This time they've gone too far.
For years, I've ignored the snickers and turned the other cheek when my favorite sport was ridiculed. But something finally has pushed me too far: television demographics. The quest for a different class of viewers threatens everything aesthetically pleasing about offbeat sports and affects their struggle for precious air time.
Never has there been a marriage as sweet as sports and TV. And one of the first sports to be broadcast was bowling. For more than 40 years, it has been a cornerstone of American television.
People huddled around the tube to watch the greats such as Dick Weber, Don Carter, Carmen Salvino, Earl Anthony, Mark Roth and Marshall Holman. They watched because they could relate and yet marvel at the same time. A love for bowling made them tune in every Saturday, not a flashy concept or gimmick designed to catch their eye. They wanted to see Weber's body English, Anthony's smooth approach and Roth's dominant cranker style.
But all that's changing. Because somewhere a board of directors is unhappy with who's watching and who's not. So it hired a marketing firm to try to make bowling a "cool" sport that will grab the attention of channel-surfers _ in the 18-35 age bracket, of course. Can't forget those demographics!
Hey, I'm all for change. But there's a fine line between improving a sport and embarrassing an institution. Bowling, considered an American icon for so long, has been reduced to a sideshow.
Maybe you haven't seen this circus yet. During the winter season at selected stops, the Professional Bowlers Association and ESPN decided to change the tour's format. No more will you hear commentators whisper:
"Walter Ray Williams needs two strikes and a good fill in the 10th frame to win the U.S. Open."
Now announcers are too busy yelling over the raucous crowd. That's right. When Williams heads to the foul line, he's greeted by camera flashes and screaming fans _ and this is encouraged. Because ratings improved a little, the format will stay.
Does the PBA really believe this is why the ratings were up and that distracting bowlers is going to make Joe Observer a lifelong fan? The drama and intense pressure that make the sport exciting are skimmed away, leaving a pool of PR tricks and pseudo-enthusiasm. Nothing like having an applause sign hanging over the ball return.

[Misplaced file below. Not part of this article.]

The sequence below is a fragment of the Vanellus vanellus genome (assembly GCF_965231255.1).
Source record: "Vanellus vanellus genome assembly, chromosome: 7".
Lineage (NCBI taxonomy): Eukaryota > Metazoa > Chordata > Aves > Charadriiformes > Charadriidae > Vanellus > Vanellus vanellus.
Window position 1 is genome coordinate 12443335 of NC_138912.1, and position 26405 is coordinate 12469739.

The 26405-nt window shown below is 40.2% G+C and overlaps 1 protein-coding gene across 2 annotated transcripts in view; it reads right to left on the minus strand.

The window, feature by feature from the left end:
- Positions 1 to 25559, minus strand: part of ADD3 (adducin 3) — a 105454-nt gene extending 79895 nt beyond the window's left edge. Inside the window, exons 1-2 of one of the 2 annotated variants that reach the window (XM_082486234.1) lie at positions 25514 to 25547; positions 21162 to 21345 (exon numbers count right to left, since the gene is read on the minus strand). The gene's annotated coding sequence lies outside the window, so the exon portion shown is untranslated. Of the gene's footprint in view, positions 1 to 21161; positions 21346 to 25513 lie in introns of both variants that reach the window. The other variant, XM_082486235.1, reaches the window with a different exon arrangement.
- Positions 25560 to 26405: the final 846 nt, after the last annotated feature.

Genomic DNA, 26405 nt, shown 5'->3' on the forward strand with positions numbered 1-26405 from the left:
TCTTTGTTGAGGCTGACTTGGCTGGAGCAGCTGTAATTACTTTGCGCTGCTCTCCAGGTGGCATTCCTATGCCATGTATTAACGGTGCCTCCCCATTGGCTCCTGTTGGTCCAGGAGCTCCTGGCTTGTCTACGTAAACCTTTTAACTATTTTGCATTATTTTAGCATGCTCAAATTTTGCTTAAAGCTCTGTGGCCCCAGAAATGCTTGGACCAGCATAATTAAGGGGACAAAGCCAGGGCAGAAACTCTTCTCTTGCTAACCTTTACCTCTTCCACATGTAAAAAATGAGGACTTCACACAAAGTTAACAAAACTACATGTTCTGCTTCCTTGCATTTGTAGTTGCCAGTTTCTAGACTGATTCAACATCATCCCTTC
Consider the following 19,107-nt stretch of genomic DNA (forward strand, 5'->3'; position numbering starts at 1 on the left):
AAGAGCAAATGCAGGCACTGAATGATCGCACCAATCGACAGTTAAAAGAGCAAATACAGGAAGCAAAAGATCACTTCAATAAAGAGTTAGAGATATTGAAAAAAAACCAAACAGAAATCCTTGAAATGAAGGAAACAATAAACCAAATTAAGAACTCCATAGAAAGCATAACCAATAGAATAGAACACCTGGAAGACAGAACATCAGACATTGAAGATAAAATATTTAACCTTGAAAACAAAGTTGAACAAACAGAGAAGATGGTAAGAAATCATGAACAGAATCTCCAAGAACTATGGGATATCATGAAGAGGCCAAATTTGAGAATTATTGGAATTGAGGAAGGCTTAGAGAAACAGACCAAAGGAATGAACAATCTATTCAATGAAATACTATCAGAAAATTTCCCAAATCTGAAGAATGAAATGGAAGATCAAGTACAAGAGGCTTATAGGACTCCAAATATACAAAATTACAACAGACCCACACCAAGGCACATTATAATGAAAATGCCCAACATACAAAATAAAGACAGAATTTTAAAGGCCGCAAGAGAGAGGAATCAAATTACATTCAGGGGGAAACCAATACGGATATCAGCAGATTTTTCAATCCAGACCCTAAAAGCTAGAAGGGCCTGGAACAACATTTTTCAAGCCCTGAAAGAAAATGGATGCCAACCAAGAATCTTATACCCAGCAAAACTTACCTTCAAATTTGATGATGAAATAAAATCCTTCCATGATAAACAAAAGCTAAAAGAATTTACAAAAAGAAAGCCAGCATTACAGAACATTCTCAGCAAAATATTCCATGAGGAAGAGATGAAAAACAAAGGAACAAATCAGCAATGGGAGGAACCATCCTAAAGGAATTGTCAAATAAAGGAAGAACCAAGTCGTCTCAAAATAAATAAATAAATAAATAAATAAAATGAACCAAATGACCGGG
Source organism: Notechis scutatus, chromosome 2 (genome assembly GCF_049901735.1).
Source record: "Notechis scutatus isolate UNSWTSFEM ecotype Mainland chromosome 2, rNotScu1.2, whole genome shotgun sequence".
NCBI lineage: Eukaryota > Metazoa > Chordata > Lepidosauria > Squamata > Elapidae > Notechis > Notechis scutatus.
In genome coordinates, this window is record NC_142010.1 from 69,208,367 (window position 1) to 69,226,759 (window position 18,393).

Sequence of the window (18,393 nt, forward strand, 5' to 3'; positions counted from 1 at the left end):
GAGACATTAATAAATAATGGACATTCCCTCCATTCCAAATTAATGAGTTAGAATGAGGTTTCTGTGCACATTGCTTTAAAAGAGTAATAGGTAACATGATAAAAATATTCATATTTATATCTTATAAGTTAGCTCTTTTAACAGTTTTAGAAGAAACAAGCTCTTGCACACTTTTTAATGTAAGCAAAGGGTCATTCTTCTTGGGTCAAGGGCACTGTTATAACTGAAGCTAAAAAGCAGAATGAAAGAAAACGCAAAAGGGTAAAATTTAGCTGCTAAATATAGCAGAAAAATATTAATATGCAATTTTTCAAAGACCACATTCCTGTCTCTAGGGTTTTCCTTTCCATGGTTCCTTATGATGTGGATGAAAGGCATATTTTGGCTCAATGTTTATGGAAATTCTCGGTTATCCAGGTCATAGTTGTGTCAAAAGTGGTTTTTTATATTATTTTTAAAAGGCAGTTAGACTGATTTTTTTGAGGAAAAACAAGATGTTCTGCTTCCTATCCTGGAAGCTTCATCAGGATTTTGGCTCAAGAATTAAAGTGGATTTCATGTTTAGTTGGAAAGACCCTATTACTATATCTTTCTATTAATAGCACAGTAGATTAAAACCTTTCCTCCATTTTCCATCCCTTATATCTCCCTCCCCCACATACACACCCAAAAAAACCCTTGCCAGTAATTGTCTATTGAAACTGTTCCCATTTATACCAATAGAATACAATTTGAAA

Did I mention they've made the pins heavier and painted them gold for the championship round? Now that's entertainment. The shiny gold flecks will lure the common denominator for about, oh, three seconds. What's next, Cosmic Bowl? And they're making it harder to knock the pins over. Yeah, like I'll tune in to watch Brian Voss beat Parker Bohn III 158-154. We want to live vicariously through the pros, not watch them struggle. If I want to watch frustrated keglers, I'll head to my local center.
Some will say bowlers are used to noise because during qualifying rounds there are plenty of loud fans. But that's different. These changes have fans on the lanes 6 feet from either gutter, constantly clapping and distracting the bowler. It's a disgrace. When golfers putt, fans don't run onto the green and scream, "C'mon, Tiger, you can sink it!" In tennis, people don't blow foghorns when Pete Sampras serves.
Bowling gets better ratings than the NHL, WNBA and MLS. But you don't see those leagues panicking. Sure, Fox uses that funny puck that shows up like a comet on your TV when there's a slap shot, but that doesn't affect the players. Can you imagine what MLS would pay marketers to come up with if a Mutiny-Wizards match didn't win its time slot against Newhart reruns and a Martha Stewart special?
"Okay, we have this great idea. What about adding another soccer ball? That should spice it up a little."
Maybe the WNBA would make players sit in a penalty box for a personal foul like on MTV's Rock "n' Jock games. Let's just hope the president of CBS _ the new home of the PBA _ doesn't see that NHL commercial in which a woman bowler checks her opponent into the next lane.
Bowling doesn't need rah-rah. It needs promotion. And that starts at local centers. If it's going to survive on TV, it has to thrive on the lanes. Get children there. Let them join a league. Bowling isn't about beer drinking and cigar smoking; it's good exercise while having fun. If children love the sport, they'll love watching it, and the foundation will be laid for bowling and TV to prosper.